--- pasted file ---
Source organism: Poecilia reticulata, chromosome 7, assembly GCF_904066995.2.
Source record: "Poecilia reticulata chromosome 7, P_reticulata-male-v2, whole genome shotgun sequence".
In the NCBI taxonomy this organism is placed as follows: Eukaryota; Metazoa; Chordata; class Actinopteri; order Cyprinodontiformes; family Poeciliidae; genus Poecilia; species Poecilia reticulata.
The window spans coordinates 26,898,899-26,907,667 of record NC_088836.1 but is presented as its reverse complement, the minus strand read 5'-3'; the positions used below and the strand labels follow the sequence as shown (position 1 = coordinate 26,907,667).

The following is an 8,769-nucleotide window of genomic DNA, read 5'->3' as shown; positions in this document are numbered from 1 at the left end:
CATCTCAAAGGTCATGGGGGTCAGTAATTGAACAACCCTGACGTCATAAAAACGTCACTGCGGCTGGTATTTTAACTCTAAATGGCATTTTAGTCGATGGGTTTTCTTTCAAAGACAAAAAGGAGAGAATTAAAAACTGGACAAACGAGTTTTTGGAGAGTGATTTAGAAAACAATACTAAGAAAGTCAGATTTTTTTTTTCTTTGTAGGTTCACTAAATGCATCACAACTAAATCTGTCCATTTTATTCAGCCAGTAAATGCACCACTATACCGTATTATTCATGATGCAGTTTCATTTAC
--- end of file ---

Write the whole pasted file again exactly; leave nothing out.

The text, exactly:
Source organism: Poecilia reticulata, chromosome 7, assembly GCF_904066995.2.
Source record: "Poecilia reticulata chromosome 7, P_reticulata-male-v2, whole genome shotgun sequence".
In the NCBI taxonomy this organism is placed as follows: Eukaryota; Metazoa; Chordata; class Actinopteri; order Cyprinodontiformes; family Poeciliidae; genus Poecilia; species Poecilia reticulata.
The window spans coordinates 26,898,899-26,907,667 of record NC_088836.1 but is presented as its reverse complement, the minus strand read 5'-3'; the positions used below and the strand labels follow the sequence as shown (position 1 = coordinate 26,907,667).

The following is an 8,769-nucleotide window of genomic DNA, read 5'->3' as shown; positions in this document are numbered from 1 at the left end:
CATCTCAAAGGTCATGGGGGTCAGTAATTGAACAACCCTGACGTCATAAAAACGTCACTGCGGCTGGTATTTTAACTCTAAATGGCATTTTAGTCGATGGGTTTTCTTTCAAAGACAAAAAGGAGAGAATTAAAAACTGGACAAACGAGTTTTTGGAGAGTGATTTAGAAAACAATACTAAGAAAGTCAGATTTTTTTTTTCTTTGTAGGTTCACTAAATGCATCACAACTAAATCTGTCCATTTTATTCAGCCAGTAAATGCACCACTATACCGTATTATTCATGATGCAGTTTCATTTAC